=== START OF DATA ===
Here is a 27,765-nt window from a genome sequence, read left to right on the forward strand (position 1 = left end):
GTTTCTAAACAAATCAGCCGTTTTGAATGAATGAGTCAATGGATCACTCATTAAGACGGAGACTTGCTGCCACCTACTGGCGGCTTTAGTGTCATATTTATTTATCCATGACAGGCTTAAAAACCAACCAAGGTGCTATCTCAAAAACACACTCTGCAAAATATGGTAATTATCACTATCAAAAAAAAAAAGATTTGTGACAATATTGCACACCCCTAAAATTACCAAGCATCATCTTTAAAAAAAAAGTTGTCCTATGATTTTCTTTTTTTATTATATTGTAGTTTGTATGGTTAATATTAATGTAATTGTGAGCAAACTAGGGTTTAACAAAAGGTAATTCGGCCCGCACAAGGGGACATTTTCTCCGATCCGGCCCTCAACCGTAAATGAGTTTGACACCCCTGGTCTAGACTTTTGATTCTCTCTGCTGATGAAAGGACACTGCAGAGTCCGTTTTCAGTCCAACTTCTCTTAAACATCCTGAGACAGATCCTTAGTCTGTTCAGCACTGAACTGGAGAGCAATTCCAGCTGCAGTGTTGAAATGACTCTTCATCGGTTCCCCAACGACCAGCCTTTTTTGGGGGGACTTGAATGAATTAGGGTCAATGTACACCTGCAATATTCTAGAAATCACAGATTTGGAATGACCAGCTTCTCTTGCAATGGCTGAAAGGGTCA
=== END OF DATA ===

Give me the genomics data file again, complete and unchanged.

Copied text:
Here is a 27,765-nt window from a genome sequence, read left to right on the forward strand (position 1 = left end):
GTTTCTAAACAAATCAGCCGTTTTGAATGAATGAGTCAATGGATCACTCATTAAGACGGAGACTTGCTGCCACCTACTGGCGGCTTTAGTGTCATATTTATTTATCCATGACAGGCTTAAAAACCAACCAAGGTGCTATCTCAAAAACACACTCTGCAAAATATGGTAATTATCACTATCAAAAAAAAAAAGATTTGTGACAATATTGCACACCCCTAAAATTACCAAGCATCATCTTTAAAAAAAAAGTTGTCCTATGATTTTCTTTTTTTATTATATTGTAGTTTGTATGGTTAATATTAATGTAATTGTGAGCAAACTAGGGTTTAACAAAAGGTAATTCGGCCCGCACAAGGGGACATTTTCTCCGATCCGGCCCTCAACCGTAAATGAGTTTGACACCCCTGGTCTAGACTTTTGATTCTCTCTGCTGATGAAAGGACACTGCAGAGTCCGTTTTCAGTCCAACTTCTCTTAAACATCCTGAGACAGATCCTTAGTCTGTTCAGCACTGAACTGGAGAGCAATTCCAGCTGCAGTGTTGAAATGACTCTTCATCGGTTCCCCAACGACCAGCCTTTTTTGGGGGGACTTGAATGAATTAGGGTCAATGTACACCTGCAATATTCTAGAAATCACAGATTTGGAATGACCAGCTTCTCTTGCAATGGCTGAAAGGGTCA